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Tufts E-News --Hollywood's Most Powerful Women

Tufts E-News --Hollywood's Most Powerful WomenTwo Tufts graduates were named to Hollywood Reporter’s annual list of the entertainment industry’s most influential women. Hollywood.

Medford/Somerville, Mass. [12.17.02] In its 11th annual list of the top women in showbiz, The Hollywood Reporter recognized a diverse and accomplished group - everyone from studio executives to on-screen personalities. Amid them were two Tufts graduates - Shari Redstone and Ruth Vitale - who rank among Hollywood's most powerful and influential leaders.

"The people selected for this year's Power 100 make the tough calls in every facet of the industry," wrote Robert Dowling - editor-in-Chief of The Hollywood Reporter. "They trust themselves and their teams. They believe in what they produce and distribute and are prepared to accept full responsibility for the choices they have made and will make, decisions that affect so many around them. They are serious, dedicated, respected professionals and are recognized as such."

Redstone - who is president of National Amusements and chairman and CEO of Rising Star Media - ranked 36th on the list, which included the heads of Paramount Motion Pictures, Sony Pictures, 20th Century Fox Television and MTV Networks Music Group.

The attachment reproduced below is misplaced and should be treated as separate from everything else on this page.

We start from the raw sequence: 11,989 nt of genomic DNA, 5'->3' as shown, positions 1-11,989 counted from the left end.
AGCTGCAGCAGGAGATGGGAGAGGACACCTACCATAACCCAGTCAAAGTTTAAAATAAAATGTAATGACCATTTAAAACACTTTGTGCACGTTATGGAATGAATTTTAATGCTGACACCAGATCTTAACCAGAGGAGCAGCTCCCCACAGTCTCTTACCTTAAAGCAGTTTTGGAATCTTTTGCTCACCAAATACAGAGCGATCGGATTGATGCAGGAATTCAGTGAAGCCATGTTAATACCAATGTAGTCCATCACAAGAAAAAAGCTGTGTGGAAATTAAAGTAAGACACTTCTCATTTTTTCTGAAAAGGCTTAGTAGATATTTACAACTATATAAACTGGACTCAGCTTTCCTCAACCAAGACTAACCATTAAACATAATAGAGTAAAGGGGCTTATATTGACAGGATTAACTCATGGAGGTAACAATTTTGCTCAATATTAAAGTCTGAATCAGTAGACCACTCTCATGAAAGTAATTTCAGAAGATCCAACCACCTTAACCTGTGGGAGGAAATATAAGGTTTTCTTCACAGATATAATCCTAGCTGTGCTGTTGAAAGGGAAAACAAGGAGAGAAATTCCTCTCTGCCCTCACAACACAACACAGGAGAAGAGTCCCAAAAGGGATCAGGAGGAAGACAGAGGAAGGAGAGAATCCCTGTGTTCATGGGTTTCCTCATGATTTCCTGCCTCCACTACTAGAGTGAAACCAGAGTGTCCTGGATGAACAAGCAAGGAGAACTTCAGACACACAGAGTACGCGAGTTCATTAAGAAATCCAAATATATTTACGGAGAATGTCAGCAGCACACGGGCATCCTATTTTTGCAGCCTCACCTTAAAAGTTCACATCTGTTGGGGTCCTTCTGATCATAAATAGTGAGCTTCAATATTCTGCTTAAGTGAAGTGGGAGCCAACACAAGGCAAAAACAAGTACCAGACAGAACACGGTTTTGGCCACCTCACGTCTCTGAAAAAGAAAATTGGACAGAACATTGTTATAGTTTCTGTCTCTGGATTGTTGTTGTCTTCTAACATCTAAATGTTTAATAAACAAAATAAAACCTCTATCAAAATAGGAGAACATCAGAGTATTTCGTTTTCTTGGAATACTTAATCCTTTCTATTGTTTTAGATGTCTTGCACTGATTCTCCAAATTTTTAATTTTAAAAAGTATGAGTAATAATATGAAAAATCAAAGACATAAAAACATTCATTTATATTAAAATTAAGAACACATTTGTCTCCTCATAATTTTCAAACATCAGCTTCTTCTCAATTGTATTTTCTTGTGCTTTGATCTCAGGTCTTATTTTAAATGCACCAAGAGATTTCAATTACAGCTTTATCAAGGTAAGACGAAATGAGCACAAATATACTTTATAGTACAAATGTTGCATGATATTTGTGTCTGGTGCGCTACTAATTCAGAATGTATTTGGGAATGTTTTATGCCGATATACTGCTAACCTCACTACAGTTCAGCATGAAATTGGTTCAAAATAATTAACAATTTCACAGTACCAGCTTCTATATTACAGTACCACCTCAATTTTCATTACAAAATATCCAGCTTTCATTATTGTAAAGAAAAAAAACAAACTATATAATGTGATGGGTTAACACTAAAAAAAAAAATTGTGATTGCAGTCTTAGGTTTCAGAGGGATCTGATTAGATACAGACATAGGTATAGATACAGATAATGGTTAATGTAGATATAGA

"Quietly - and surprisingly - Shari Redstone is emerging from the shadows at Viacom's much smaller parent company, poised to play a key role in the entertainment industry and in the world's third-biggest media conglomerate," reported Business Week in a profile of Redstone.

The 1975 Tufts graduate was joined on the Hollywood Reporter list by 1974 Tufts graduate Ruth Vitale - the co-president of Paramount Classics.

Viatale - who previously headed Fine Line, which released films including "Shine" and "Don Juan DeMarco" - joined Paramount in 1998.

Among her most recent acquisitions for her studio are Sundance Film Festival honoree "Bloody Sunday" and Edward Burns' "Sidewalks of New York."

According to The Hollywood Reporter, Redstone and Vitale are part of a select group of industry executives who have proven themselves in a very demanding industry.

"To earn a coveted slot as president of a cable network or chairman of a movie studio isn't just an astounding accomplishment for a woman - it's an amazing achievement for anyone, male or female - toiling in the ultra competitive trenches of the entertainment business," reported the publication.

While women are making great progress in the industry, recent studies indicate that they still have a long way to go.

"Although women executives are well-represented in Hollywood, that contrasts with the topography of larger communication companies," reported The Hollywood Reporter. "Fewer than one in five board members of the largest communication companies were women - with only 11 women CEOs in the Fortune 1000. In the 10 entertainment conglomerates surveyed, women comprise 13 percent of directors and 14 percent of executives."

Many are pinning their hopes on the next generation of producers, writers and executives.

"My theory is that, as we see the entrance of more women into MBA programs and JD programs, we'll see more women entering this business," Vitale told the publication.

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